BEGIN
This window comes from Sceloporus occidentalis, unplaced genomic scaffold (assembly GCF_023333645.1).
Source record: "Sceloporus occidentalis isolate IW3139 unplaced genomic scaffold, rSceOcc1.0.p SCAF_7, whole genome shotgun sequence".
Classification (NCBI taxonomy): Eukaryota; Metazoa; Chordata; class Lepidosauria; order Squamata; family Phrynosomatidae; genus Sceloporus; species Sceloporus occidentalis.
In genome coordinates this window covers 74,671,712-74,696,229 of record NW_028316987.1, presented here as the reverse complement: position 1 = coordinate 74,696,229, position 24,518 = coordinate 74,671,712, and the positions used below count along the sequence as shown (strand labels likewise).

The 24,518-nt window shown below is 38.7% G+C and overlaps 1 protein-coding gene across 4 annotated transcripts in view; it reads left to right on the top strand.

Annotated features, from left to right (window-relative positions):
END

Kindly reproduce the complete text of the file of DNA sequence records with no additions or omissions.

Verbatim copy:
This window comes from Sceloporus occidentalis, unplaced genomic scaffold (assembly GCF_023333645.1).
Source record: "Sceloporus occidentalis isolate IW3139 unplaced genomic scaffold, rSceOcc1.0.p SCAF_7, whole genome shotgun sequence".
Classification (NCBI taxonomy): Eukaryota; Metazoa; Chordata; class Lepidosauria; order Squamata; family Phrynosomatidae; genus Sceloporus; species Sceloporus occidentalis.
In genome coordinates this window covers 74,671,712-74,696,229 of record NW_028316987.1, presented here as the reverse complement: position 1 = coordinate 74,696,229, position 24,518 = coordinate 74,671,712, and the positions used below count along the sequence as shown (strand labels likewise).

The 24,518-nt window shown below is 38.7% G+C and overlaps 1 protein-coding gene across 4 annotated transcripts in view; it reads left to right on the top strand.

Annotated features, from left to right (window-relative positions):